I know I have mentioned this before but if you have ancestors who lived in London you may be able to trace their road and the conditions in which they lived by using the Charles Booth Poverty Maps. It does take a while to learn to use this site but it is worth the effort.
Family History & Life Stories
Many of us decided to use the Lockdown to write up their own research but perhaps, like me. the time went so quickly that it is still to be accomplished. In January 2020 the U3A published this useful guide which you may find helpful. You will need to scroll down to download it. Although originally written in 2010 this article still holds good and provides some interesting ideas for those of us who still have to complete our family history.
Next Society Meeting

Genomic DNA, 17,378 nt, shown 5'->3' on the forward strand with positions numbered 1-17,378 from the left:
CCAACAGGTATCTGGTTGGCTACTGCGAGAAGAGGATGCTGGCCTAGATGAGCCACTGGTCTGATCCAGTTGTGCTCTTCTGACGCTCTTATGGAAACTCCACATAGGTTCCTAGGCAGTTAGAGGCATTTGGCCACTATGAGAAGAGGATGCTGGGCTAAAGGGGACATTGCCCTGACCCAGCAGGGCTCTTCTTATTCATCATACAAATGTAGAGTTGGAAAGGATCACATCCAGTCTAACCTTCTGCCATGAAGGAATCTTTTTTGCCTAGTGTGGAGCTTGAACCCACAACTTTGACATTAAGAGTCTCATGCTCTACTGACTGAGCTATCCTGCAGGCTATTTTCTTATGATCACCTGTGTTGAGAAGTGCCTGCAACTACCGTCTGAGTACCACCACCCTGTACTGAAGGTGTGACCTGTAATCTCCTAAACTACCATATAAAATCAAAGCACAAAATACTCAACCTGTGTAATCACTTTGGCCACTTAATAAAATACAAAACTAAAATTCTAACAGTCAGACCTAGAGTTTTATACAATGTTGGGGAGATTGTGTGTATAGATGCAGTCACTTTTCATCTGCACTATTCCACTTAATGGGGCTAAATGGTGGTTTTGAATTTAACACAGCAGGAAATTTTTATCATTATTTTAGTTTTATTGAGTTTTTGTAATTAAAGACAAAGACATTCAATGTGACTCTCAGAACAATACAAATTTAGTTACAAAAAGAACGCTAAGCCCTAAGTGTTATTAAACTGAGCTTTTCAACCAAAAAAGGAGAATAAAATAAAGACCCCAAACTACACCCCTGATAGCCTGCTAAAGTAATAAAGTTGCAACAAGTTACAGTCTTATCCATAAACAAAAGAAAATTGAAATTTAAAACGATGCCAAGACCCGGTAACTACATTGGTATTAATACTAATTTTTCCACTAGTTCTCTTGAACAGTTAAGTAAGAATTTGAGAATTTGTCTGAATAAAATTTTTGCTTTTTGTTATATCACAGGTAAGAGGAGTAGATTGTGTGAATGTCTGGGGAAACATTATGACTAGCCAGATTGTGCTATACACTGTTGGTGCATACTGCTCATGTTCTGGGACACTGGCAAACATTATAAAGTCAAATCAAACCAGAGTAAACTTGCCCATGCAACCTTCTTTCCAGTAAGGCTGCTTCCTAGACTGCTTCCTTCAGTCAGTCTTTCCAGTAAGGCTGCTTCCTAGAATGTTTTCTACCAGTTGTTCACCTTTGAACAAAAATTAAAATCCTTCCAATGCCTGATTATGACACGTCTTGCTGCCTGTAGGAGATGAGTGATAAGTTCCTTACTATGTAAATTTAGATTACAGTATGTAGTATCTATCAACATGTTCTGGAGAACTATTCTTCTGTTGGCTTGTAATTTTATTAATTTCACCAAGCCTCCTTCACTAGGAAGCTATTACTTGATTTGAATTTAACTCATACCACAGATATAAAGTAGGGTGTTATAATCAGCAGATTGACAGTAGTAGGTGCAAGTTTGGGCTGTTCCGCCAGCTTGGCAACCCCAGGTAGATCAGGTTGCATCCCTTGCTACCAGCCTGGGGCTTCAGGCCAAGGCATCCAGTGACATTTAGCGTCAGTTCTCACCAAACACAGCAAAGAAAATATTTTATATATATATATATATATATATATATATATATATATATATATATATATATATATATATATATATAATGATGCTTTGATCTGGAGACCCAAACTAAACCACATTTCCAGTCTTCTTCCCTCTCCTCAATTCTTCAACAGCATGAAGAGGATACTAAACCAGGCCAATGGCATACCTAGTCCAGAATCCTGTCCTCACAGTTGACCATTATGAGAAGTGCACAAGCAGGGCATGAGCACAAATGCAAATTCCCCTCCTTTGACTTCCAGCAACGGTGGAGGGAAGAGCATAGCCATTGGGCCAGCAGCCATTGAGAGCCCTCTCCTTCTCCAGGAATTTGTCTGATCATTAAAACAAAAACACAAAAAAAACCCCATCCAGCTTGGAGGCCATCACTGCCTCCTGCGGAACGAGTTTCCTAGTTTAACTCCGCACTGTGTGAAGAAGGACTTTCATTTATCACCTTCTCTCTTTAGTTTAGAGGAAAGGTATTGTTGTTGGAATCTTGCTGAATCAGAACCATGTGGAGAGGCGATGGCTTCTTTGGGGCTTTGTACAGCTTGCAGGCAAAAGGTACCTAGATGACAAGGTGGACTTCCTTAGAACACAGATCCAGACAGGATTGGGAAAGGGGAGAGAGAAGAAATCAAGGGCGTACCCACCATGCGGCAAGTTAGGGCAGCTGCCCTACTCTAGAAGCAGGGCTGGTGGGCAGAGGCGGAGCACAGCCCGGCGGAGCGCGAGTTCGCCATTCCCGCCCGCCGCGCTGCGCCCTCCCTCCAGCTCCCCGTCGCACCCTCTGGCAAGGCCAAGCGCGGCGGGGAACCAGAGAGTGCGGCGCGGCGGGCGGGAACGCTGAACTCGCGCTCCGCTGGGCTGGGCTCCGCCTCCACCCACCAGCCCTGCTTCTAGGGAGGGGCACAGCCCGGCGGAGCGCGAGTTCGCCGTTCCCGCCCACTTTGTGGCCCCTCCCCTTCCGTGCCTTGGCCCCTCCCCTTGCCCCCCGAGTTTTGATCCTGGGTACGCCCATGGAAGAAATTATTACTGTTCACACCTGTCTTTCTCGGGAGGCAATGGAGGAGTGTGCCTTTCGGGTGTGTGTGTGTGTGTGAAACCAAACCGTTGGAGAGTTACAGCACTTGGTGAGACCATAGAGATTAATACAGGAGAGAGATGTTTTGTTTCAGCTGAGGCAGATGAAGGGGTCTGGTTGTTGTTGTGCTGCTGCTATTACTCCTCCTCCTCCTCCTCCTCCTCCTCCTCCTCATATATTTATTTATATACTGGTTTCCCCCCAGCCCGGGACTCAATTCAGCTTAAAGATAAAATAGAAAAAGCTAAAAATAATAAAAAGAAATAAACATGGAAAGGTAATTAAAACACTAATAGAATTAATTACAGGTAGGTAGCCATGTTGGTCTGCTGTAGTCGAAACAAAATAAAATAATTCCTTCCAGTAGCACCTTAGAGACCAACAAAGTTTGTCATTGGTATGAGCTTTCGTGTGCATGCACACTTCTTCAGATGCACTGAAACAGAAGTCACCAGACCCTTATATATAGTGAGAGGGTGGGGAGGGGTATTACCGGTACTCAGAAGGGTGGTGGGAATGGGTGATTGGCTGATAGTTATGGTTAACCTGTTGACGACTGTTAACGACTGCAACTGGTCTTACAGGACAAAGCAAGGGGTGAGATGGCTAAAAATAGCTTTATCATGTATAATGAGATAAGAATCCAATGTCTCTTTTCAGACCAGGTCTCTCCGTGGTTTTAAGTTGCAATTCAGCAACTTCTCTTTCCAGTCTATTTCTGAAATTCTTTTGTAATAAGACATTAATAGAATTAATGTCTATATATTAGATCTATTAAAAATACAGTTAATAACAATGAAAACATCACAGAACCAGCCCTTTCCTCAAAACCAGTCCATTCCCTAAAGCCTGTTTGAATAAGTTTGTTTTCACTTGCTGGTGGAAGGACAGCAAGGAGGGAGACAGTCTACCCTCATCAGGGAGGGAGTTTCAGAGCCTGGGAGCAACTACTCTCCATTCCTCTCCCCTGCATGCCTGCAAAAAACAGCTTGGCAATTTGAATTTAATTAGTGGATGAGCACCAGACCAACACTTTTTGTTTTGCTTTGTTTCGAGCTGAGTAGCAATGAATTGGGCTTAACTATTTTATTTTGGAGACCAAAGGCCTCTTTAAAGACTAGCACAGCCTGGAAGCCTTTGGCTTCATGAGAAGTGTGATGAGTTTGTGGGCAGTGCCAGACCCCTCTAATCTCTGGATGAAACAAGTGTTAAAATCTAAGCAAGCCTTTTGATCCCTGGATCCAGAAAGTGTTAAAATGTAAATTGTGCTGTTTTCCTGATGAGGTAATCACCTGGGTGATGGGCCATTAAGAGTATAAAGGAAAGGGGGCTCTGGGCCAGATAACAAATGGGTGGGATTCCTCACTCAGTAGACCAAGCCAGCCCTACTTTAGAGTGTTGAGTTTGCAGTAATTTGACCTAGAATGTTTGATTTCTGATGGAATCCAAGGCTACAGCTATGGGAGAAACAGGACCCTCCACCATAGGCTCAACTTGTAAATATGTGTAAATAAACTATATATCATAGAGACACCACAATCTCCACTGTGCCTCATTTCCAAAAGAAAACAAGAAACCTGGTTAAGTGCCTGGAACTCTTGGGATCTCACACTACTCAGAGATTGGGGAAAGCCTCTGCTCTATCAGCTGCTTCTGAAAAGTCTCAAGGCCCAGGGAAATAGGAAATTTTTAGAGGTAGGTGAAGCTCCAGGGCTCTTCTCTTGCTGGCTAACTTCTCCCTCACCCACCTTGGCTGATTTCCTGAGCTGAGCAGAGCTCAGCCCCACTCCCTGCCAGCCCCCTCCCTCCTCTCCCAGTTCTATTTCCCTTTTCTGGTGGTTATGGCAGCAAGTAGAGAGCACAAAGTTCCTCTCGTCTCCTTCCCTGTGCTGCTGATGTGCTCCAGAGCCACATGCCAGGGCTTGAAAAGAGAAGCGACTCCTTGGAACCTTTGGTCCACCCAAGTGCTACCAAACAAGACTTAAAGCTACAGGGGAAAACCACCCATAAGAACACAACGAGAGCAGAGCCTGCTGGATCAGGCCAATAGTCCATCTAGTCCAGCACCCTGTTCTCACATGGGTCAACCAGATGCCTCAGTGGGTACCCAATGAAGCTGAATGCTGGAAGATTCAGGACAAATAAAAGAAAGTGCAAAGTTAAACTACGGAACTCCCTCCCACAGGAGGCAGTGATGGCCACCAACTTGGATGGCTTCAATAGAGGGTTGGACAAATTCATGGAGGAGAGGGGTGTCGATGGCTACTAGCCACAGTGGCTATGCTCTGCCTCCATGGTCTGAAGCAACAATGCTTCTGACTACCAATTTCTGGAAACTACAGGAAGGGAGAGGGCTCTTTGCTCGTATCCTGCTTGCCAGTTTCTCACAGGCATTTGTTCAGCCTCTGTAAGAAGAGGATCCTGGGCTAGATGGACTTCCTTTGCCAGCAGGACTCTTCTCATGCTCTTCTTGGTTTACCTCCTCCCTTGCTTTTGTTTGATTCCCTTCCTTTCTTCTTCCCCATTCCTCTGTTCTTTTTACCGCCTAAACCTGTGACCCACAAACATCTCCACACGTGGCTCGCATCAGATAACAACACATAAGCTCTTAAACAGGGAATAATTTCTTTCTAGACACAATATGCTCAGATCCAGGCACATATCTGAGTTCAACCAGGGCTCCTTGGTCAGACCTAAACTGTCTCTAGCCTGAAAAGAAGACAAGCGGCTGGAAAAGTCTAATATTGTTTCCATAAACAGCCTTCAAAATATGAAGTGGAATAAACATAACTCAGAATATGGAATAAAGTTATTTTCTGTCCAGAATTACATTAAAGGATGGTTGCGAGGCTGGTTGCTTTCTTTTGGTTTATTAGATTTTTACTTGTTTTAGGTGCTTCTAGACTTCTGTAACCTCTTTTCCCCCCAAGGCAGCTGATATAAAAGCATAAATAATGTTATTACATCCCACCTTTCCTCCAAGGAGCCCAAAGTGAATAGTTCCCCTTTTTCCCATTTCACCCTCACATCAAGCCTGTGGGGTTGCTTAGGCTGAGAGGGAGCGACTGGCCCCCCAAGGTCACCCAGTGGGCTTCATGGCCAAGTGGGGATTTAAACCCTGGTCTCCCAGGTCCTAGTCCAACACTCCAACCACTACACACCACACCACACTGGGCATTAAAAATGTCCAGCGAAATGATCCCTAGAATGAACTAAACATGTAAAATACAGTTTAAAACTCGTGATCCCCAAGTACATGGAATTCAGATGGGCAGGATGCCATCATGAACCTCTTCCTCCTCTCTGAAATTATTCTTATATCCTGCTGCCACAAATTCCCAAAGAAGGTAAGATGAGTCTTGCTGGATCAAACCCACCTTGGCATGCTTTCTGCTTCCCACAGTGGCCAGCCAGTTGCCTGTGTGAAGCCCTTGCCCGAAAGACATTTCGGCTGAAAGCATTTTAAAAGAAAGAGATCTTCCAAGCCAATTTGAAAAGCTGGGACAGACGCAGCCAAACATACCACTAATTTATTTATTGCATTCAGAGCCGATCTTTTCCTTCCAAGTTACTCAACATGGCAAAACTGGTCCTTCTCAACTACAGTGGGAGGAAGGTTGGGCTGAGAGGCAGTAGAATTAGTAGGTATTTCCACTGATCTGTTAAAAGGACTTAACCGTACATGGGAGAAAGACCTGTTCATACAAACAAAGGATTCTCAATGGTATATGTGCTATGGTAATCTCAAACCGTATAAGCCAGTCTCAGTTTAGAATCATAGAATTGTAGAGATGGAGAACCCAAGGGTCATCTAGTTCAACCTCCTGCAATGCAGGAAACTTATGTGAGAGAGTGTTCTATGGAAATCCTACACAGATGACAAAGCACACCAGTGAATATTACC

The next Society meeting is scheduled for Thursday September 23rd at 7.0 p.m. which we hope will be free of technical problems.
|August 2021 Newsletter|
published by Pat Hase on Sun, 01/08/2021 - 23:29
We’re looking forward now to after the Pandemic and your committee is, like committees of other Family History Societies, giving considerable thought to what we should be doing for our members once the current situation is over. You will find a questionnaire included in the July edition of Buckets and Spades and you should have received by email, another, more comprehensive one. Please return both by August 8 th as we are keen to know what it is you want to happen and how you use our current provision. It’s your society, let us know what you need from it and the way forward.
Future of Family History